The term “rich Internet applications” is an old one, coined when Adobe Systems released its Flash technology as a way to define applications that are highly interactive and connected.

Today, there is little doubt the industry has embraced HTML5 as the best solution for cross-browser, cross-device rich application development and delivery. Witness the demise of Flex, the repositioning of Flash, and Microsoft’s announcement that Silverlight 5 would be the last version for the browser.

And now that HTML5 has risen to mainstream acceptance, the industry is seeing what Telerik’s Todd Anglin called “an unusual alignment of technology heavyweights around a common platform,” citing the contributions of Adobe, Amazon, Apple, Facebook, Google and Microsoft, among others, toward the common platform.

“This is unprecedented in our industry,” he said. “Each has wanted to build and own the platform, but with the explosion of devices on the market, now they want to own the tooling services.”

_Can this all be traced to Apple’s decision to not allow runtimes in applications on its iPhone? Partly. But it’s also due to the number of new devices coming on to the market, each with different operating systems. “Plug-ins simply can’t keep up with the rapid explosion of all these devices,” Anglin said. “Even if they were allowed to, they couldn’t keep up.”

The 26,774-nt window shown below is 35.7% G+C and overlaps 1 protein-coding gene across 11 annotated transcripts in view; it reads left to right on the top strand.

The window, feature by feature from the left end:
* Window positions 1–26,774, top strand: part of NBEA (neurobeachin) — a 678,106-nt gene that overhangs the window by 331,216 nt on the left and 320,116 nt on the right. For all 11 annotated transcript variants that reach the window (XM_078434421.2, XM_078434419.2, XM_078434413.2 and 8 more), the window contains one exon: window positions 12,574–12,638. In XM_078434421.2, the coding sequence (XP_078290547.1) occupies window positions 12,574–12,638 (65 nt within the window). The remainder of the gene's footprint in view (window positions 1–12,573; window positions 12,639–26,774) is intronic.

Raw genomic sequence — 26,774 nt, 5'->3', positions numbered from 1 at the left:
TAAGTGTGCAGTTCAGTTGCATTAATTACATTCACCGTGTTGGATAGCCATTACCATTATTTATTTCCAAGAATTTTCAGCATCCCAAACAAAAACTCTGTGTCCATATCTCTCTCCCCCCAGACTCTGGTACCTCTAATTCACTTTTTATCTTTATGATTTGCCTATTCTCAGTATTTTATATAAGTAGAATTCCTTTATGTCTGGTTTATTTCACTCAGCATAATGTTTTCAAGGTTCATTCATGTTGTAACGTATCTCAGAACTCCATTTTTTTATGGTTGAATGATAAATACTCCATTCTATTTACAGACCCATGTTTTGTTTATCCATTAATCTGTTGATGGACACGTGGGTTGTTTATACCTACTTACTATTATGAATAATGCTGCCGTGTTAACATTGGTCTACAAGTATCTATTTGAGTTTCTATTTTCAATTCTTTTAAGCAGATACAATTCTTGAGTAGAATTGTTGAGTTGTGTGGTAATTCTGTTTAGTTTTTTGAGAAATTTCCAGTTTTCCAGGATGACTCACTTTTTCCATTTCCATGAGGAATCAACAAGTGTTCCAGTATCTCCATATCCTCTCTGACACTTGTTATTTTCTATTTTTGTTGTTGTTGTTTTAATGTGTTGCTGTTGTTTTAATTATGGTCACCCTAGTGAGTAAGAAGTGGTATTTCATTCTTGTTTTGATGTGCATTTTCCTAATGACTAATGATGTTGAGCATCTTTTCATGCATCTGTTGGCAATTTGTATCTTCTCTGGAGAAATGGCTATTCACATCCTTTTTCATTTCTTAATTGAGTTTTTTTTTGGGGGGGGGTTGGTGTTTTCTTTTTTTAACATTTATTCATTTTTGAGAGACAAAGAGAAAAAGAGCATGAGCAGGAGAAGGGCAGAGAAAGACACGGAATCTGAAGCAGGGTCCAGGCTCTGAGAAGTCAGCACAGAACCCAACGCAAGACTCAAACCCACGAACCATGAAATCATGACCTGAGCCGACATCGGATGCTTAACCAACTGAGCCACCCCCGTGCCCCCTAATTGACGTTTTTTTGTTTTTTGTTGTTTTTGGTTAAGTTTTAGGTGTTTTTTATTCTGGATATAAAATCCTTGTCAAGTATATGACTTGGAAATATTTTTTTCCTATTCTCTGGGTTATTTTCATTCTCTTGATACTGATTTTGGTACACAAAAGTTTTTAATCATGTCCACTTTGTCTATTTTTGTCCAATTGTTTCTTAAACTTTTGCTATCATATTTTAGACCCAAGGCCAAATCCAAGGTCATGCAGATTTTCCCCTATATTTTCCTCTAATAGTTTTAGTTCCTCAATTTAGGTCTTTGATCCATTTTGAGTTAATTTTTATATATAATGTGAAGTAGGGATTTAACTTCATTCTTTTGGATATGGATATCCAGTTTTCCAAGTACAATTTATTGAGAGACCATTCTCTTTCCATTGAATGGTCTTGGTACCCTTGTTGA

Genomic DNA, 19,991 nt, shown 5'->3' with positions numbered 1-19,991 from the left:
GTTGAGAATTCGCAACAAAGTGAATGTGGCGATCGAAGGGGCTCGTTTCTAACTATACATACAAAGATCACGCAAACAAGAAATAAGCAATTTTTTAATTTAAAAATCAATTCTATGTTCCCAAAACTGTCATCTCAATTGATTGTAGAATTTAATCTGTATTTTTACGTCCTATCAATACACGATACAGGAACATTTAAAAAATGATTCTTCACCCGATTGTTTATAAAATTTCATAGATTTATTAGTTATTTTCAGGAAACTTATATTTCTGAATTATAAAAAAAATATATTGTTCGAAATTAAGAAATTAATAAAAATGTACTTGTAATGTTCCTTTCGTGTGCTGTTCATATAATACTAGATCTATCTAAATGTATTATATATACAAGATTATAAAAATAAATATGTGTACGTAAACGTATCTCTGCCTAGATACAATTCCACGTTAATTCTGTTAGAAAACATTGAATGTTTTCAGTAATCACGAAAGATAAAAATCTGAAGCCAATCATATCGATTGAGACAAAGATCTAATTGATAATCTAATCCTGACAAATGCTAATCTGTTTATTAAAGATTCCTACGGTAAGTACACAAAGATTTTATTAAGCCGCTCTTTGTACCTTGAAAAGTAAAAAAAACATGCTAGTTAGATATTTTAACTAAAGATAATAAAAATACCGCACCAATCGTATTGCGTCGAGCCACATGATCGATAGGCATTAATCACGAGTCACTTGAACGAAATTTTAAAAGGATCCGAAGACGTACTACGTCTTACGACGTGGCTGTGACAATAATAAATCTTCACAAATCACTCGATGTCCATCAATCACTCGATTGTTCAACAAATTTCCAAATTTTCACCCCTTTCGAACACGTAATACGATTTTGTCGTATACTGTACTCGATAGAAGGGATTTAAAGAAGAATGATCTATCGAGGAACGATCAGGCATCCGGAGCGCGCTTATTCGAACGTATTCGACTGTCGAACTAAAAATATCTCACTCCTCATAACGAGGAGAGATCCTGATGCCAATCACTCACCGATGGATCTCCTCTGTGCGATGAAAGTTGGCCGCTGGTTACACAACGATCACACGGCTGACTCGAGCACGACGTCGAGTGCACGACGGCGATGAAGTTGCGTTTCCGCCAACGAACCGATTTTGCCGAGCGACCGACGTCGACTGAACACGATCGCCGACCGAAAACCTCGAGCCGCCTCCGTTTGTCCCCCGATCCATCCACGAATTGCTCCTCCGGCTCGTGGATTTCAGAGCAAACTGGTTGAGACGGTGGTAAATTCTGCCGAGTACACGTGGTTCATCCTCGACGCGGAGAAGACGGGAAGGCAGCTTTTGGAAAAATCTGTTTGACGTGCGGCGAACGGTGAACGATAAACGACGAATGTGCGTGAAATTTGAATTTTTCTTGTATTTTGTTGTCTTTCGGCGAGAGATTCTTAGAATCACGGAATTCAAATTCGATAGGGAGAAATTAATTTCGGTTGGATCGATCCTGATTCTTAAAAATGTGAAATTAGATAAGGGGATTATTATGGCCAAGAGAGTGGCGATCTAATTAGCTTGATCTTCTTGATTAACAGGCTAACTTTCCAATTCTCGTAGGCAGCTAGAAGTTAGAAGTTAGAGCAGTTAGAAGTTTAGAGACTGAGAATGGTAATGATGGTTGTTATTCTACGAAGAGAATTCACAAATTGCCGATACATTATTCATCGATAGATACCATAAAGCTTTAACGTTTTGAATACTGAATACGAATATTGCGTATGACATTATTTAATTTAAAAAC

Jacobs cited a study that declared that 2.1 billion mobile phones with browsers will be in circulation two years from now, and those browsers all claim to support HTML5 development.

But it’s way too soon to declare HTML5 the Web application winner, the experts claim. According to the website, only 8% of the top 100,000 websites have any HTML5 behind them, and only 14% of the top 10,000 sites have anything from HTML5—even if just a Canvas pack. Further, only 46% of Internet users today have an HTML5-compatible browser.

The trouble, according to Anthony Franco, president and cofounder of software development firm EffectiveUI, is that HTML5 is not yet a standard. “Just because someone says their browser supports HTML5 doesn’t mean it’s a standard. All browsers support the W3C recommendation [for HTML5] in a different way,” he said.
And because HTML5 is not uniformly supported, compatibility issues come into play. This, Franco said, creates “an exception-coded nightmare.”

About David Rubinstein

David Rubinstein is editor-in-chief of SD Times.